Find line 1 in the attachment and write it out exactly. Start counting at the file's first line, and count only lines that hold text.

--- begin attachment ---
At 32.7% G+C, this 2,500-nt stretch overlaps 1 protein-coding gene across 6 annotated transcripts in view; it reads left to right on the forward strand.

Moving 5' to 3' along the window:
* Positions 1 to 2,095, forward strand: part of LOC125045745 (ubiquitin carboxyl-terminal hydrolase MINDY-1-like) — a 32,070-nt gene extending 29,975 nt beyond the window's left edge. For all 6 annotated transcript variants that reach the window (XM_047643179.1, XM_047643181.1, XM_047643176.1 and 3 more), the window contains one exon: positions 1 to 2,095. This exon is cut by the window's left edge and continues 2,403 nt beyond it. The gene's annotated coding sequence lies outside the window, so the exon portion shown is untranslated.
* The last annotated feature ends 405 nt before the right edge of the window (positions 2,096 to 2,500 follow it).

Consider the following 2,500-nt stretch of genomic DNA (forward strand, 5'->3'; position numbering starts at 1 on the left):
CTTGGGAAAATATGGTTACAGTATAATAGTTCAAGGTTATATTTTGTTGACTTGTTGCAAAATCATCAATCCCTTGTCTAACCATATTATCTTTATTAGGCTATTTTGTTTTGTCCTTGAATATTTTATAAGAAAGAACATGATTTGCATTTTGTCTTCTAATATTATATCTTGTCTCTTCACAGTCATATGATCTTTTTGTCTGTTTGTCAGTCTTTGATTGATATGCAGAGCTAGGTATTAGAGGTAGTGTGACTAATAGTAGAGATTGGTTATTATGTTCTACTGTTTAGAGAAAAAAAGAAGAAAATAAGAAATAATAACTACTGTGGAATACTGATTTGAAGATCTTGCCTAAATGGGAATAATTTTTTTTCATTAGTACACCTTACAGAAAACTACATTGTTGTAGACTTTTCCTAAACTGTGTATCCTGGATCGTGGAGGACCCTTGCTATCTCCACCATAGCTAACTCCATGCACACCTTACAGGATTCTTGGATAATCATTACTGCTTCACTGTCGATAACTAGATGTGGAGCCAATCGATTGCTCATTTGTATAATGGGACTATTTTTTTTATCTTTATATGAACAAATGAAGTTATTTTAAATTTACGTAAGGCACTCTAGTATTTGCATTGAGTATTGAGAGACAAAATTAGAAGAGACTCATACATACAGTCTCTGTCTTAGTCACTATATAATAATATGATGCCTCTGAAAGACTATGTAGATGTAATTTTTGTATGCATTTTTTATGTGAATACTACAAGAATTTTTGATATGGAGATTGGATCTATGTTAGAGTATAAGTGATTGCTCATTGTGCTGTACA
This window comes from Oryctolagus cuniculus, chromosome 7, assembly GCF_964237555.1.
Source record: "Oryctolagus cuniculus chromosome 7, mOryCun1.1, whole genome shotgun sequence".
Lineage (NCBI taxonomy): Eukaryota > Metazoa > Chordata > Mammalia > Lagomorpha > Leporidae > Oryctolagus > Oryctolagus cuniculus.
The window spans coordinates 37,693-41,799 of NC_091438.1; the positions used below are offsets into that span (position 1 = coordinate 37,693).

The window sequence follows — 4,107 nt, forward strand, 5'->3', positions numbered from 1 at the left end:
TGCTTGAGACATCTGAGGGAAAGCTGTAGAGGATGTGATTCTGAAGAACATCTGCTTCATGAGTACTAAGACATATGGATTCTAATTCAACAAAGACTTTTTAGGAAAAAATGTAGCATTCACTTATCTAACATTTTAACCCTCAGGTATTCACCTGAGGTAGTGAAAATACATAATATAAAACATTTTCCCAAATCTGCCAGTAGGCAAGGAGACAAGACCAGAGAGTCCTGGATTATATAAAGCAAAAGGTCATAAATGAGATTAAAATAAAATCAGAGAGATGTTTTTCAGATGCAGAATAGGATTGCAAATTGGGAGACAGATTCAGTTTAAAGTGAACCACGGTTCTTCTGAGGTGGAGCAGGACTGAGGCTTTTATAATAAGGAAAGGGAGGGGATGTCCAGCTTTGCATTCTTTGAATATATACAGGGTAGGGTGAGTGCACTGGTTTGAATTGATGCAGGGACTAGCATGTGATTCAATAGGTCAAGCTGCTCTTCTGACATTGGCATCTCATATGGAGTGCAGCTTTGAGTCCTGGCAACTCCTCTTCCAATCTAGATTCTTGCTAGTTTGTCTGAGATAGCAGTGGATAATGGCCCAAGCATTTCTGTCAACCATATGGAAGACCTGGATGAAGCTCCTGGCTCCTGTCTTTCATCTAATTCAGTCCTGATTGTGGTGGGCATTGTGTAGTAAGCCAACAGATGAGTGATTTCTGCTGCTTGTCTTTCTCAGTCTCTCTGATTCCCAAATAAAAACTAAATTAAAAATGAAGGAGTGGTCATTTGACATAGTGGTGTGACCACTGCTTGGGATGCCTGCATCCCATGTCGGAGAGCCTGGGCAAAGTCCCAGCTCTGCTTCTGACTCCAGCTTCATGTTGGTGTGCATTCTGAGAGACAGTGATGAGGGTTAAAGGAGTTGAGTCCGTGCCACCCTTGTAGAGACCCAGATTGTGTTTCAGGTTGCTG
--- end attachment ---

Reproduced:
At 32.7% G+C, this 2,500-nt stretch overlaps 1 protein-coding gene across 6 annotated transcripts in view; it reads left to right on the forward strand.